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Sorrentino will receive the award in person in Zurich on Sept. 29 before the screening of his latest feature, The Hand of God. The autobiographical coming-of-age story is set in Naples in the 1980s and stars Filippo Scotti as a young man growing up much like Sorrentino did in the southern Italian city. The title refers to a legendary, if illegal, goal scored by Argentine footballer Diego Maradona in the 1986 World Cup. At the time, Maradona, considered the greatest footballer of his time, played for Naples squad.
Sorrentino’s frequent collaborator Toni Servillo co-stars in The Hand of God, which will have its world premiere at the Venice Film Festival. Produced by Fremantle-owned company The Apartment, The Hand of God goes out worldwide via Netflix.
“I am happy and honored to receive this award because it is always nice to be celebrated and because this recognition comes from a Festival whose mission is in the discovery of talent,” said Sorrentino. “Participating at the ZFF this year, with my most personal film, is very exciting for me because The Hand of God speaks also about the moment when each of us takes courage and admits to ourselves and to others that we want to try the unconscious and crazy venture of being a director.”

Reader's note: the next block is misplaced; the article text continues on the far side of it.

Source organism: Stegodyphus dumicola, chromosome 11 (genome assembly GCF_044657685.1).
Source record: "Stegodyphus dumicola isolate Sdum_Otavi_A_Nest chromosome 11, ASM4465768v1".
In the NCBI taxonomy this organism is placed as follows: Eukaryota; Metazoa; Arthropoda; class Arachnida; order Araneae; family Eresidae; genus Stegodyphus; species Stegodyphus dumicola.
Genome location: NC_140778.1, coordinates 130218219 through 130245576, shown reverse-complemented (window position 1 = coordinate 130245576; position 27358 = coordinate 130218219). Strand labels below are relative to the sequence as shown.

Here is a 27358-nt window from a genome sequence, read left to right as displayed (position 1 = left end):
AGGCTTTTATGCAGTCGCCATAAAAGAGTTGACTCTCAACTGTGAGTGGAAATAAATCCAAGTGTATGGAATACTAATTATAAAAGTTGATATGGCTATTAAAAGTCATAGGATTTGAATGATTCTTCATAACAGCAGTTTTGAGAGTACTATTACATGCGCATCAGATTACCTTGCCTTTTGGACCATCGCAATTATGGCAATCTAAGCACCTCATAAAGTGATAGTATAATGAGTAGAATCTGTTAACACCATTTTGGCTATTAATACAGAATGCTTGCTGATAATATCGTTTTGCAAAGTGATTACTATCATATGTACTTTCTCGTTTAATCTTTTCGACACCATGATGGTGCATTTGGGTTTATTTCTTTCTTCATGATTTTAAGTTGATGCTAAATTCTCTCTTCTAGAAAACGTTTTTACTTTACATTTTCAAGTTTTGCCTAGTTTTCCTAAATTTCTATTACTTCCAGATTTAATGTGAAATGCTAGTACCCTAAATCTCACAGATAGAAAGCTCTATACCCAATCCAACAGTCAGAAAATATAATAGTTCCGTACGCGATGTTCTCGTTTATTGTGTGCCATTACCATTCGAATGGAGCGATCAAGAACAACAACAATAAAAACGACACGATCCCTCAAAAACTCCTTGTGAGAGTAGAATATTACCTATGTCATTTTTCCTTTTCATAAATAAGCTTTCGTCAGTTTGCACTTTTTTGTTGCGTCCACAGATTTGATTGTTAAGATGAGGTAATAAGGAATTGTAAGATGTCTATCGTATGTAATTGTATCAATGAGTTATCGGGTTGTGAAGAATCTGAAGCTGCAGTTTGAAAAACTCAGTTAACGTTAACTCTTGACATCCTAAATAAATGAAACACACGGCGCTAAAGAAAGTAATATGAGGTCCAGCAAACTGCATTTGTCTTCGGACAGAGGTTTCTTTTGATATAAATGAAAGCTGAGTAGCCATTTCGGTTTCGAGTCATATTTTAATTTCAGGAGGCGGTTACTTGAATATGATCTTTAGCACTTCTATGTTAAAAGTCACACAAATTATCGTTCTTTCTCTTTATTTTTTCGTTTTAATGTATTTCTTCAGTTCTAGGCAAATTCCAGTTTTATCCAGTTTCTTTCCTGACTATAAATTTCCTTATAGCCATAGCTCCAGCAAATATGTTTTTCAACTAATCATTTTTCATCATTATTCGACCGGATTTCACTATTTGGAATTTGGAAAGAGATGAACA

Sorrentino is widely acknowledged as one of the greatest Italian filmmakers of his generation. Born in Naples in 1970, he has shown tremendous range in the subjects and style of his work, from the restrained romance of The Consequences of Love (2004) to the bacchanalian excess of The Great Beauty (2013), which won an Academy Award for best international film.
Sorrentino has also been active on the small screen, with the critically acclaimed HBO series The Young Pope (2016) and its sequel, The New Pope (2019).
The 2021 Zurich International Film Festival runs Sept. 23 to Oct. 3. Zurich will announce its full festival program Sept. 9.
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